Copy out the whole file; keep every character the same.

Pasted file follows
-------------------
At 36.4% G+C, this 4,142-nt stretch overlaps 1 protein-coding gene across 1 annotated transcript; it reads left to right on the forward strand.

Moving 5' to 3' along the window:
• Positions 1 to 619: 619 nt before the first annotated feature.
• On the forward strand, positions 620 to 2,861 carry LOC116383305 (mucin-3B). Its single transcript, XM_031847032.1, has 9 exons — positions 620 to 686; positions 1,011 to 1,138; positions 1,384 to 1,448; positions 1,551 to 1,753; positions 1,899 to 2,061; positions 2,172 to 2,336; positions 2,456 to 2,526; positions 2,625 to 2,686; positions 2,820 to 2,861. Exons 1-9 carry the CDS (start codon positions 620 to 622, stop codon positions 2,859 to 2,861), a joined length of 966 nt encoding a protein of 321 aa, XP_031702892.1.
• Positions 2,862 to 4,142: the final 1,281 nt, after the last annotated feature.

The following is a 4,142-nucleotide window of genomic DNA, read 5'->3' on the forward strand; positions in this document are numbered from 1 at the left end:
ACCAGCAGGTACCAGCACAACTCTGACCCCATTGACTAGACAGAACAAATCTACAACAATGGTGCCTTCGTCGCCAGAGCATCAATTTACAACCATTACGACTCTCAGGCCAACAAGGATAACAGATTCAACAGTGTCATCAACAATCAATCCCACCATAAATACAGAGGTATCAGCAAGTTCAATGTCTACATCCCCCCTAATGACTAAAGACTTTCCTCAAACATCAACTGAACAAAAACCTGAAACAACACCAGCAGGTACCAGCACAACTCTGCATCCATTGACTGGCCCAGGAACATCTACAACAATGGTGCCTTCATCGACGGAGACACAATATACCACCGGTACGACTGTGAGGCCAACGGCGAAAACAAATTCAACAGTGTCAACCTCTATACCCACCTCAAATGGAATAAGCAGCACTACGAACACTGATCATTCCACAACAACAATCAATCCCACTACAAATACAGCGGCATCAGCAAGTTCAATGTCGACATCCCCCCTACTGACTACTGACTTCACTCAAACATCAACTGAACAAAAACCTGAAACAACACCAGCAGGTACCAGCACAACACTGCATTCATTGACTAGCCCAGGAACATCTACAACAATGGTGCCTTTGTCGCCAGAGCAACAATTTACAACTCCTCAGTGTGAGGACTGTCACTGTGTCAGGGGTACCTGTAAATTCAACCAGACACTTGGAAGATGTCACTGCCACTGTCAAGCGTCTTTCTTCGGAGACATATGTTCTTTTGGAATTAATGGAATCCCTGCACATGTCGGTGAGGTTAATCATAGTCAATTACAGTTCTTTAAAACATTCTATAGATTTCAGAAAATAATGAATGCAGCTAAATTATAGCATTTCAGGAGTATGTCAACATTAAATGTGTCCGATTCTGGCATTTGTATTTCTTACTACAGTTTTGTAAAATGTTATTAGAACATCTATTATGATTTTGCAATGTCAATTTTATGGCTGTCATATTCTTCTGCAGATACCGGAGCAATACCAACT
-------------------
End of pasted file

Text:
At 36.4% G+C, this 4,142-nt stretch overlaps 1 protein-coding gene across 1 annotated transcript; it reads left to right on the forward strand.

Moving 5' to 3' along the window:
• Positions 1 to 619: 619 nt before the first annotated feature.
• On the forward strand, positions 620 to 2,861 carry LOC116383305 (mucin-3B). Its single transcript, XM_031847032.1, has 9 exons — positions 620 to 686; positions 1,011 to 1,138; positions 1,384 to 1,448; positions 1,551 to 1,753; positions 1,899 to 2,061; positions 2,172 to 2,336; positions 2,456 to 2,526; positions 2,625 to 2,686; positions 2,820 to 2,861. Exons 1-9 carry the CDS (start codon positions 620 to 622, stop codon positions 2,859 to 2,861), a joined length of 966 nt encoding a protein of 321 aa, XP_031702892.1.
• Positions 2,862 to 4,142: the final 1,281 nt, after the last annotated feature.

The following is a 4,142-nucleotide window of genomic DNA, read 5'->3' on the forward strand; positions in this document are numbered from 1 at the left end:
ACCAGCAGGTACCAGCACAACTCTGACCCCATTGACTAGACAGAACAAATCTACAACAATGGTGCCTTCGTCGCCAGAGCATCAATTTACAACCATTACGACTCTCAGGCCAACAAGGATAACAGATTCAACAGTGTCATCAACAATCAATCCCACCATAAATACAGAGGTATCAGCAAGTTCAATGTCTACATCCCCCCTAATGACTAAAGACTTTCCTCAAACATCAACTGAACAAAAACCTGAAACAACACCAGCAGGTACCAGCACAACTCTGCATCCATTGACTGGCCCAGGAACATCTACAACAATGGTGCCTTCATCGACGGAGACACAATATACCACCGGTACGACTGTGAGGCCAACGGCGAAAACAAATTCAACAGTGTCAACCTCTATACCCACCTCAAATGGAATAAGCAGCACTACGAACACTGATCATTCCACAACAACAATCAATCCCACTACAAATACAGCGGCATCAGCAAGTTCAATGTCGACATCCCCCCTACTGACTACTGACTTCACTCAAACATCAACTGAACAAAAACCTGAAACAACACCAGCAGGTACCAGCACAACACTGCATTCATTGACTAGCCCAGGAACATCTACAACAATGGTGCCTTTGTCGCCAGAGCAACAATTTACAACTCCTCAGTGTGAGGACTGTCACTGTGTCAGGGGTACCTGTAAATTCAACCAGACACTTGGAAGATGTCACTGCCACTGTCAAGCGTCTTTCTTCGGAGACATATGTTCTTTTGGAATTAATGGAATCCCTGCACATGTCGGTGAGGTTAATCATAGTCAATTACAGTTCTTTAAAACATTCTATAGATTTCAGAAAATAATGAATGCAGCTAAATTATAGCATTTCAGGAGTATGTCAACATTAAATGTGTCCGATTCTGGCATTTGTATTTCTTACTACAGTTTTGTAAAATGTTATTAGAACATCTATTATGATTTTGCAATGTCAATTTTATGGCTGTCATATTCTTCTGCAGATACCGGAGCAATACCAACT